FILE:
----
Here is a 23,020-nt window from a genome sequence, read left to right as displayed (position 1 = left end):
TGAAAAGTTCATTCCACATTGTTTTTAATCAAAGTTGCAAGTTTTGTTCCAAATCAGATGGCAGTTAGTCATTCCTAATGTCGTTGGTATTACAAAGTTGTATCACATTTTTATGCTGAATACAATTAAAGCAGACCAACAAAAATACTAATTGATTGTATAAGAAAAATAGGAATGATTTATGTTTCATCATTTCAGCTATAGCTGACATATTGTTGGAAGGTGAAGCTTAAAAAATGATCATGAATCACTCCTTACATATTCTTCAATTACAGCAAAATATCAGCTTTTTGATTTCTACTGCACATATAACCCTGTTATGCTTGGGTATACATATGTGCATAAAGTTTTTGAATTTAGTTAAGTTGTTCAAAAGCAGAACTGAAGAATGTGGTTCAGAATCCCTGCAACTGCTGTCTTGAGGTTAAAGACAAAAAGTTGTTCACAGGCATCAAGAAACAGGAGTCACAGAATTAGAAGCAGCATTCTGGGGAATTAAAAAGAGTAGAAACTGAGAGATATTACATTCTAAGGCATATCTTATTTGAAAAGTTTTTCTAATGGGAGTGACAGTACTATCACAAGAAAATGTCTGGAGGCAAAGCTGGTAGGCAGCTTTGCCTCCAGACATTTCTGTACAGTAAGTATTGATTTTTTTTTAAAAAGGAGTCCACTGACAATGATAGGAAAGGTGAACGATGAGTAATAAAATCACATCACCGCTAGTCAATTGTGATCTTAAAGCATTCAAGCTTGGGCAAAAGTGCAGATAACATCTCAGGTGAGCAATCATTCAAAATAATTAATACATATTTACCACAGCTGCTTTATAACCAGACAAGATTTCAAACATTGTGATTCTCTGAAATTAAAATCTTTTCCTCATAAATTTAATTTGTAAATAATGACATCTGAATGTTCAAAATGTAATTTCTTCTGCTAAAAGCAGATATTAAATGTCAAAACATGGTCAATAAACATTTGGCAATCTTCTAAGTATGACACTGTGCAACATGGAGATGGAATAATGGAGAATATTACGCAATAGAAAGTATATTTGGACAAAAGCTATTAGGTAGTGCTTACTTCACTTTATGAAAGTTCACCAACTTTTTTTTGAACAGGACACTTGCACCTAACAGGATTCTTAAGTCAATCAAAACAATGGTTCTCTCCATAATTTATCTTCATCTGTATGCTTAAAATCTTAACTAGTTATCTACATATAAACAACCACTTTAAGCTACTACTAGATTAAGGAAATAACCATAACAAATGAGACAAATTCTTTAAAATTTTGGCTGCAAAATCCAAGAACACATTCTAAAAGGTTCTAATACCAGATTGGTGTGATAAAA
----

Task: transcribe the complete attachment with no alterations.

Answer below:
Here is a 23,020-nt window from a genome sequence, read left to right as displayed (position 1 = left end):
TGAAAAGTTCATTCCACATTGTTTTTAATCAAAGTTGCAAGTTTTGTTCCAAATCAGATGGCAGTTAGTCATTCCTAATGTCGTTGGTATTACAAAGTTGTATCACATTTTTATGCTGAATACAATTAAAGCAGACCAACAAAAATACTAATTGATTGTATAAGAAAAATAGGAATGATTTATGTTTCATCATTTCAGCTATAGCTGACATATTGTTGGAAGGTGAAGCTTAAAAAATGATCATGAATCACTCCTTACATATTCTTCAATTACAGCAAAATATCAGCTTTTTGATTTCTACTGCACATATAACCCTGTTATGCTTGGGTATACATATGTGCATAAAGTTTTTGAATTTAGTTAAGTTGTTCAAAAGCAGAACTGAAGAATGTGGTTCAGAATCCCTGCAACTGCTGTCTTGAGGTTAAAGACAAAAAGTTGTTCACAGGCATCAAGAAACAGGAGTCACAGAATTAGAAGCAGCATTCTGGGGAATTAAAAAGAGTAGAAACTGAGAGATATTACATTCTAAGGCATATCTTATTTGAAAAGTTTTTCTAATGGGAGTGACAGTACTATCACAAGAAAATGTCTGGAGGCAAAGCTGGTAGGCAGCTTTGCCTCCAGACATTTCTGTACAGTAAGTATTGATTTTTTTTTAAAAAGGAGTCCACTGACAATGATAGGAAAGGTGAACGATGAGTAATAAAATCACATCACCGCTAGTCAATTGTGATCTTAAAGCATTCAAGCTTGGGCAAAAGTGCAGATAACATCTCAGGTGAGCAATCATTCAAAATAATTAATACATATTTACCACAGCTGCTTTATAACCAGACAAGATTTCAAACATTGTGATTCTCTGAAATTAAAATCTTTTCCTCATAAATTTAATTTGTAAATAATGACATCTGAATGTTCAAAATGTAATTTCTTCTGCTAAAAGCAGATATTAAATGTCAAAACATGGTCAATAAACATTTGGCAATCTTCTAAGTATGACACTGTGCAACATGGAGATGGAATAATGGAGAATATTACGCAATAGAAAGTATATTTGGACAAAAGCTATTAGGTAGTGCTTACTTCACTTTATGAAAGTTCACCAACTTTTTTTTGAACAGGACACTTGCACCTAACAGGATTCTTAAGTCAATCAAAACAATGGTTCTCTCCATAATTTATCTTCATCTGTATGCTTAAAATCTTAACTAGTTATCTACATATAAACAACCACTTTAAGCTACTACTAGATTAAGGAAATAACCATAACAAATGAGACAAATTCTTTAAAATTTTGGCTGCAAAATCCAAGAACACATTCTAAAAGGTTCTAATACCAGATTGGTGTGATAAAA